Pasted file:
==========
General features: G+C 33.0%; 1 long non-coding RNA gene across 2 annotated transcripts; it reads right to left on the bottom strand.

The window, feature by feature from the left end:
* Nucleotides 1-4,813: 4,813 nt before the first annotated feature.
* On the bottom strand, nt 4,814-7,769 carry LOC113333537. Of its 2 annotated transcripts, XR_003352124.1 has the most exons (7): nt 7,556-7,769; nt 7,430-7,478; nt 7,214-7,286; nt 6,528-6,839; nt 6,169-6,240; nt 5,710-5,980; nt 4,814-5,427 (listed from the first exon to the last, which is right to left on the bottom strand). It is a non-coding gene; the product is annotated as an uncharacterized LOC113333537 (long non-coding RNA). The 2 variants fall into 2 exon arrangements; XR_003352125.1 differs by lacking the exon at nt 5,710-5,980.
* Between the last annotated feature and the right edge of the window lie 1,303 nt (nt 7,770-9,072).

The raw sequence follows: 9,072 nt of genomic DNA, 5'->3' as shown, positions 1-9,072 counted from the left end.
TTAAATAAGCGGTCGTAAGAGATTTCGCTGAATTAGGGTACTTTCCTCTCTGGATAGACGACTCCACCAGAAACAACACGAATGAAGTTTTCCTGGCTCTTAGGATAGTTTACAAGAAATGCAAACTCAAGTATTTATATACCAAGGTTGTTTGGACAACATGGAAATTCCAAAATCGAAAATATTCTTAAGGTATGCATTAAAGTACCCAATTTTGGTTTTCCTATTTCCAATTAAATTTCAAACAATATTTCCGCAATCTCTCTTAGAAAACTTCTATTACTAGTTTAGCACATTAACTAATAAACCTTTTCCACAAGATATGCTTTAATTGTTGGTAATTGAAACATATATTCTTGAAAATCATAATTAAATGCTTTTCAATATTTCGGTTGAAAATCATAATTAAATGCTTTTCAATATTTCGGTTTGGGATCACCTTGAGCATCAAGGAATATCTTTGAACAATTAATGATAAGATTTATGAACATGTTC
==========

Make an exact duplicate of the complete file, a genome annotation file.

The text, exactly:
General features: G+C 33.0%; 1 long non-coding RNA gene across 2 annotated transcripts; it reads right to left on the bottom strand.

The window, feature by feature from the left end:
* Nucleotides 1-4,813: 4,813 nt before the first annotated feature.
* On the bottom strand, nt 4,814-7,769 carry LOC113333537. Of its 2 annotated transcripts, XR_003352124.1 has the most exons (7): nt 7,556-7,769; nt 7,430-7,478; nt 7,214-7,286; nt 6,528-6,839; nt 6,169-6,240; nt 5,710-5,980; nt 4,814-5,427 (listed from the first exon to the last, which is right to left on the bottom strand). It is a non-coding gene; the product is annotated as an uncharacterized LOC113333537 (long non-coding RNA). The 2 variants fall into 2 exon arrangements; XR_003352125.1 differs by lacking the exon at nt 5,710-5,980.
* Between the last annotated feature and the right edge of the window lie 1,303 nt (nt 7,770-9,072).

The raw sequence follows: 9,072 nt of genomic DNA, 5'->3' as shown, positions 1-9,072 counted from the left end.
TTAAATAAGCGGTCGTAAGAGATTTCGCTGAATTAGGGTACTTTCCTCTCTGGATAGACGACTCCACCAGAAACAACACGAATGAAGTTTTCCTGGCTCTTAGGATAGTTTACAAGAAATGCAAACTCAAGTATTTATATACCAAGGTTGTTTGGACAACATGGAAATTCCAAAATCGAAAATATTCTTAAGGTATGCATTAAAGTACCCAATTTTGGTTTTCCTATTTCCAATTAAATTTCAAACAATATTTCCGCAATCTCTCTTAGAAAACTTCTATTACTAGTTTAGCACATTAACTAATAAACCTTTTCCACAAGATATGCTTTAATTGTTGGTAATTGAAACATATATTCTTGAAAATCATAATTAAATGCTTTTCAATATTTCGGTTGAAAATCATAATTAAATGCTTTTCAATATTTCGGTTTGGGATCACCTTGAGCATCAAGGAATATCTTTGAACAATTAATGATAAGATTTATGAACATGTTC